Third World Diseases - NBC4 Washington

Third World Diseases



    The floodwaters that inundated New Orleans after Hurricane Katrina forced many inhabitants to wade away from their ravaged homes in chest-high water. While the immediate dangers of the floodwaters were obvious, experts are now warning about the long-term risks for serious bacterial and viral infections.

    The Environmental Protection Agency has found high levels of E. coli in sampled areas around New Orleans and are urging people to avoid contact with the water as much as possible.

    Moreover, the temperature and humidity of the region, plus the crowded conditions in the shelters have caused some experts to worry about disease outbreaks normally found in Third World countries.

    Dr. Michael Lange, chief of infectious disease at St. Joseph's Regional Medical Center in Paterson, New Jersey, explains why these diseases are a concern and what evacuees should be watching out for.

    Why is New Orleans such a breeding ground for infectious disease?
    In the 19th Century, New Orleans was well-known as a place for cholera. The region is considered the most tropical environment in the United States, and it has gone through cholera outbreaks; it has had typhoid fever; it has had salmonella and Campylobacter outbreaks. It has had epidemics in the past, but these epidemics have not occurred recently because of a better public health system.

    What are some of the long-term health concerns in the regions affected by the floods?
    The most immediate concerns are things that you can catch through contaminated water: typhoid fever, salmonella, cholera, etc. Since the entire city of New Orleans is underwater, there's clearly raw sewage there, too.

    Hepatitis A is a food borne disease that you can get either through contaminated food or water, so it is also something these people have to worry about. Hepatitis A isn't a concern for those who have had the vaccine, but it is not a mandated vaccine in childhood. People are usually only vaccinated when they travel to countries where the risk is high, so I don't think the majority of Americans have received it.

    What could be some of the potential contaminants of the water?
    Animals and human feces are potential sources of bacteria, as well as pollutants and rotting, biological material.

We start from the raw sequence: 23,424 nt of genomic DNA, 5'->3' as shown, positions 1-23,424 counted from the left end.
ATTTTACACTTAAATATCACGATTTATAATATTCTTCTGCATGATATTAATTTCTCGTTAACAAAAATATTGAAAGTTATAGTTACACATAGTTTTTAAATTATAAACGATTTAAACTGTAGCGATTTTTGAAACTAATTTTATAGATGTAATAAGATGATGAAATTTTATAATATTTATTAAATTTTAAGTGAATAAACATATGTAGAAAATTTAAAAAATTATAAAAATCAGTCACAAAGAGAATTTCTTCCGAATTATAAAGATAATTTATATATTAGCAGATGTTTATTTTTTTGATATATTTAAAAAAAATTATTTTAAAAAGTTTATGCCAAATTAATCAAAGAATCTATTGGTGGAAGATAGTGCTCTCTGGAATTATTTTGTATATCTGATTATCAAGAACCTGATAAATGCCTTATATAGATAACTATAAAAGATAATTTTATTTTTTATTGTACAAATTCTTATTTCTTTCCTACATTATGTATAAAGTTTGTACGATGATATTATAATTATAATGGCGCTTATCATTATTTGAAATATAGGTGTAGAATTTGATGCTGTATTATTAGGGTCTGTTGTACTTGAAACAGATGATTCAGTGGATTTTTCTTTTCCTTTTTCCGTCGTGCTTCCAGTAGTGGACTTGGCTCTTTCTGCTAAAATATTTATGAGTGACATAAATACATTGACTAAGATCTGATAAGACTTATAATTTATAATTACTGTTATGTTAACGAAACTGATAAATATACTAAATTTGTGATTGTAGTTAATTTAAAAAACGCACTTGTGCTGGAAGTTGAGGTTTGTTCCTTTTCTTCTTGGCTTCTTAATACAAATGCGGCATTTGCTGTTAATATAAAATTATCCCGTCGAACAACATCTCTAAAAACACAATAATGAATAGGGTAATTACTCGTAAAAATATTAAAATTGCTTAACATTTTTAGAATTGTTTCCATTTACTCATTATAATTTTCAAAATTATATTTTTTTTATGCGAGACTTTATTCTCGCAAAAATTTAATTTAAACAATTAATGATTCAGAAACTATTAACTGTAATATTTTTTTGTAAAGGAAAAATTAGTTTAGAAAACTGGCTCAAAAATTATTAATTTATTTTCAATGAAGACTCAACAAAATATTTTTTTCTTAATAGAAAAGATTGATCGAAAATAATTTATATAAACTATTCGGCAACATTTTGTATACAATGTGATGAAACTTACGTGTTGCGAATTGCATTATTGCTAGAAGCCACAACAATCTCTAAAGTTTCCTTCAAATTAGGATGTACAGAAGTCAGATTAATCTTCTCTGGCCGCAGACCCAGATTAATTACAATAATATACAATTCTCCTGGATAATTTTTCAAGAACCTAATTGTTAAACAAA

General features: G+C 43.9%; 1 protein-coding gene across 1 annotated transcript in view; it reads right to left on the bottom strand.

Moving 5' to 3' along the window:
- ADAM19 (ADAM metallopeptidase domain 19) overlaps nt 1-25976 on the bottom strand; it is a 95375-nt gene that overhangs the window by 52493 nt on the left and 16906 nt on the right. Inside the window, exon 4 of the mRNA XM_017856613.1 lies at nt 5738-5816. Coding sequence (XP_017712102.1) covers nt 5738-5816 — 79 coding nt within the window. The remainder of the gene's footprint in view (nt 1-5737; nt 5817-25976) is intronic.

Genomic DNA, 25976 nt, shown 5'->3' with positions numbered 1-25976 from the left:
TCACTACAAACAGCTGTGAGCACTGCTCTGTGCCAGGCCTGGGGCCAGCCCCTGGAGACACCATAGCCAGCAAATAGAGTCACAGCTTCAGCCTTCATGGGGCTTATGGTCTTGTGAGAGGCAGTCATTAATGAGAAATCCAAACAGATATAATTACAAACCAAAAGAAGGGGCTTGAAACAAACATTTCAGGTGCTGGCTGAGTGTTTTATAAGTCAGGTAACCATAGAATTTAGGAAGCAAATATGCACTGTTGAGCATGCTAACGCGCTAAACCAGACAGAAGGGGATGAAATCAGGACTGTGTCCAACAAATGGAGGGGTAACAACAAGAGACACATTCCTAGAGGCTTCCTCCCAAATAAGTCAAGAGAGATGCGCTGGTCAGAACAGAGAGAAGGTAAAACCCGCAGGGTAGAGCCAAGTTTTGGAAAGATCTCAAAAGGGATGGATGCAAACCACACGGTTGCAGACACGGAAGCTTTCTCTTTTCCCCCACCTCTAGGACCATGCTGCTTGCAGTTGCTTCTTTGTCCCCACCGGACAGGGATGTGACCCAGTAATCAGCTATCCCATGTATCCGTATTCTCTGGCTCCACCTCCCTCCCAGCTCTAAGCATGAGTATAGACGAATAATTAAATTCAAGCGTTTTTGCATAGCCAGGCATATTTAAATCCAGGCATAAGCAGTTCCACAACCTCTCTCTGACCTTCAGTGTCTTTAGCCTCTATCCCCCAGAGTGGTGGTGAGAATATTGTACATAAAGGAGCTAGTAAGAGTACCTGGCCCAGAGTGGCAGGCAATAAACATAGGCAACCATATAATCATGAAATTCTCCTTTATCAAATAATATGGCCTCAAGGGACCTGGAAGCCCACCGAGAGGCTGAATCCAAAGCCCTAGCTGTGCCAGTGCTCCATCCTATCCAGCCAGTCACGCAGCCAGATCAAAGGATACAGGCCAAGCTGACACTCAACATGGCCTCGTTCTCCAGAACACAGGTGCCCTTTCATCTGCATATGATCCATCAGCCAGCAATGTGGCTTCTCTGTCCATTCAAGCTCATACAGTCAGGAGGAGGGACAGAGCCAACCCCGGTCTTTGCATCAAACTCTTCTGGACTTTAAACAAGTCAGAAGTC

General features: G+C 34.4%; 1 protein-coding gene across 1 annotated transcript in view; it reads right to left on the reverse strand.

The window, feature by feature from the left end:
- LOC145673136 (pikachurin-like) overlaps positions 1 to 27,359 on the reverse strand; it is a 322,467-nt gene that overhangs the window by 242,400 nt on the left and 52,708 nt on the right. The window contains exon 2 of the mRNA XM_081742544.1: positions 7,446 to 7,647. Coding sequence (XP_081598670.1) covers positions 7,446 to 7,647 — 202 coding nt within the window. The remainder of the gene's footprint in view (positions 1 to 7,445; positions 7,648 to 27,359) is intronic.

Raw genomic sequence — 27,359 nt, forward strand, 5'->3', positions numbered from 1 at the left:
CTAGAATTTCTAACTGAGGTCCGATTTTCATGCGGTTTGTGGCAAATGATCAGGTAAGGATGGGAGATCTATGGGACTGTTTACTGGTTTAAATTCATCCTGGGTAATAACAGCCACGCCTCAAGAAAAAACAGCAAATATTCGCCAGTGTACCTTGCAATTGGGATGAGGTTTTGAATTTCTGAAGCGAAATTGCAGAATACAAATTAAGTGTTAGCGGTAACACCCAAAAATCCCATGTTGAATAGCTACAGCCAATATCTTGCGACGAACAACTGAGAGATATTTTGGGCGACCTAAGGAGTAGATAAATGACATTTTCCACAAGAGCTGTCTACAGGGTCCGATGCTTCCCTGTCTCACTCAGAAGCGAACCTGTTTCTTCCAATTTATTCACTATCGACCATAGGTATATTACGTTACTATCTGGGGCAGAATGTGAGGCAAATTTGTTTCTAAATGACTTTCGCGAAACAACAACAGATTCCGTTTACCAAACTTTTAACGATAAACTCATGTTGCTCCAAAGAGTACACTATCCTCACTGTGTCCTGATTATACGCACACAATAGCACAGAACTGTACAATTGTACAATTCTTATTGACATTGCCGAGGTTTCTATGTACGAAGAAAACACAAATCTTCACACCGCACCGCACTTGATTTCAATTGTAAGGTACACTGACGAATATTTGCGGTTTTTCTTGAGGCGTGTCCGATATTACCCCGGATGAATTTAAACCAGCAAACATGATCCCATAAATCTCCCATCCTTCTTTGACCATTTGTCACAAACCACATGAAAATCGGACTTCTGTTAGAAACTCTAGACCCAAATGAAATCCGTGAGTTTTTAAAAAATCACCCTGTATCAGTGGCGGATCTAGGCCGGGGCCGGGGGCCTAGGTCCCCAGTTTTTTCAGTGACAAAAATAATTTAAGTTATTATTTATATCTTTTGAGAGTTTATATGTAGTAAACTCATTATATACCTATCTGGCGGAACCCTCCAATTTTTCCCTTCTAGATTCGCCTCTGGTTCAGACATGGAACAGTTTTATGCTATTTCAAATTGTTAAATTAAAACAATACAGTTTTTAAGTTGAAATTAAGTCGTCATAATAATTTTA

At this point, what are some preventative steps people can take?
    Well, if they don't have access to clean water, they need to boil their water for about twenty minutes. If they can't boil their water, there are tablets [available in many emergency kits] that precipitate out the organisms. If they can't get that, then they're at risk to catch these diseases.

    Is drinking the water the only way to be exposed to the bacteria?
    If people wade around in stagnant water, they could nick their skin or the skin may become edematous, like what happens when you stay in a pool or Jacuzzi too long. In this latter case, a bigger wound will occur more easily. Either way, a wound could become infected and start to fester.

    How big is the risk?
    You can treat all the things I listed with the exception of hepatitis A. So, rather than dying of dehydration, I think it would be better for people to drink some water.

    One estimate puts 1.5 to 2 billion people in the world without access to safe, potable water. As a result, many people in the world drink contaminated water and risk contracting deadly diseases.

    If somebody knows that they've come in contact with contaminated water, what should they look out for?
    If they have drunk that water, they should clearly watch out for diarrhea—either severe, watery diarrhea or diarrhea where you produce painful, mucous-filled, slightly blood-tinged movements. Very frequently, the diarrhea is associated with cramps in your belly and fever. If people do get that, they should seek medical attention, especially if it lasts for more than two days.

    How are these diseases treated?
    In most cases, they would give a course of fluoroquinolone, an antibiotic. It is the same drug people would be advised to bring along with them when traveling to Third World countries. In most cases, bacterial diseases should respond to that.

    What happens if an infected person is not treated immediately?
    If you don't do anything, you can get into serious troubles, like dehydration. If the dehydration is severe enough, you can end up with renal failure.

    Is there any way to ensure that the food supply is OK to eat?
    Food is less of an issue because if you don't eat for two or three days, that's not as dangerous as not drinking water or getting fluids. People can safely survive not eating for a while, unless, of course, you're a diabetic.

    Are there any other long-term concerns?
    New Orleans is definitely a territory where, in the past, they had lots of malaria and dengue fever. The number of mosquitoes, which transmit those diseases, is going to increase with all the stagnant water.

    There were ships that couldn't make it into New Orleans' ports that may have been from Third World countries. So, there's the danger in the southern United States that, if a person comes from the outside and has malaria or dengue virus infection in the blood, the mosquitoes are there to spread it.

    However, America has been cleaned of these diseases and you'd need somebody who is infected to bring it to the local people. So, although this might not be an immediate threat, if the stagnant water festers for weeks, people need to be warned about the possibility of mosquito-borne diseases.